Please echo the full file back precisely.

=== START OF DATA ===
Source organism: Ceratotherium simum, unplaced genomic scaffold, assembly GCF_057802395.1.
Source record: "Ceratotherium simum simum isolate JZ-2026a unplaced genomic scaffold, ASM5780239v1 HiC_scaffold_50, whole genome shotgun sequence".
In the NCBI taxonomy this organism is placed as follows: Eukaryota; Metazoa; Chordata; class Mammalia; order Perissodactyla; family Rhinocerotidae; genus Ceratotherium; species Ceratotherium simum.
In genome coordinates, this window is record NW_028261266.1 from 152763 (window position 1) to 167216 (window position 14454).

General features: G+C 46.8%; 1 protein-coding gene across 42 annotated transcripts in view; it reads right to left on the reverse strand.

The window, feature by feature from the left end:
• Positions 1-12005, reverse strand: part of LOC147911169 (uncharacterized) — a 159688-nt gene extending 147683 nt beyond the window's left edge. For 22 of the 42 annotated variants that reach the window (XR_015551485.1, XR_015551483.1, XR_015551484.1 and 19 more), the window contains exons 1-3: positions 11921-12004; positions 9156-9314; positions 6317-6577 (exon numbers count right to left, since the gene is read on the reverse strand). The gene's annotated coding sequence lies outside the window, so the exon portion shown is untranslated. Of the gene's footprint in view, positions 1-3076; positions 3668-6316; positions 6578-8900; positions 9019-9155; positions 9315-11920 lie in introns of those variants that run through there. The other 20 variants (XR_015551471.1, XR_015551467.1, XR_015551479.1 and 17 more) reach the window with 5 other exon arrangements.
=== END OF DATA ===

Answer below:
Source organism: Ceratotherium simum, unplaced genomic scaffold, assembly GCF_057802395.1.
Source record: "Ceratotherium simum simum isolate JZ-2026a unplaced genomic scaffold, ASM5780239v1 HiC_scaffold_50, whole genome shotgun sequence".
In the NCBI taxonomy this organism is placed as follows: Eukaryota; Metazoa; Chordata; class Mammalia; order Perissodactyla; family Rhinocerotidae; genus Ceratotherium; species Ceratotherium simum.
In genome coordinates, this window is record NW_028261266.1 from 152763 (window position 1) to 167216 (window position 14454).

General features: G+C 46.8%; 1 protein-coding gene across 42 annotated transcripts in view; it reads right to left on the reverse strand.

The window, feature by feature from the left end:
• Positions 1-12005, reverse strand: part of LOC147911169 (uncharacterized) — a 159688-nt gene extending 147683 nt beyond the window's left edge. For 22 of the 42 annotated variants that reach the window (XR_015551485.1, XR_015551483.1, XR_015551484.1 and 19 more), the window contains exons 1-3: positions 11921-12004; positions 9156-9314; positions 6317-6577 (exon numbers count right to left, since the gene is read on the reverse strand). The gene's annotated coding sequence lies outside the window, so the exon portion shown is untranslated. Of the gene's footprint in view, positions 1-3076; positions 3668-6316; positions 6578-8900; positions 9019-9155; positions 9315-11920 lie in introns of those variants that run through there. The other 20 variants (XR_015551471.1, XR_015551467.1, XR_015551479.1 and 17 more) reach the window with 5 other exon arrangements.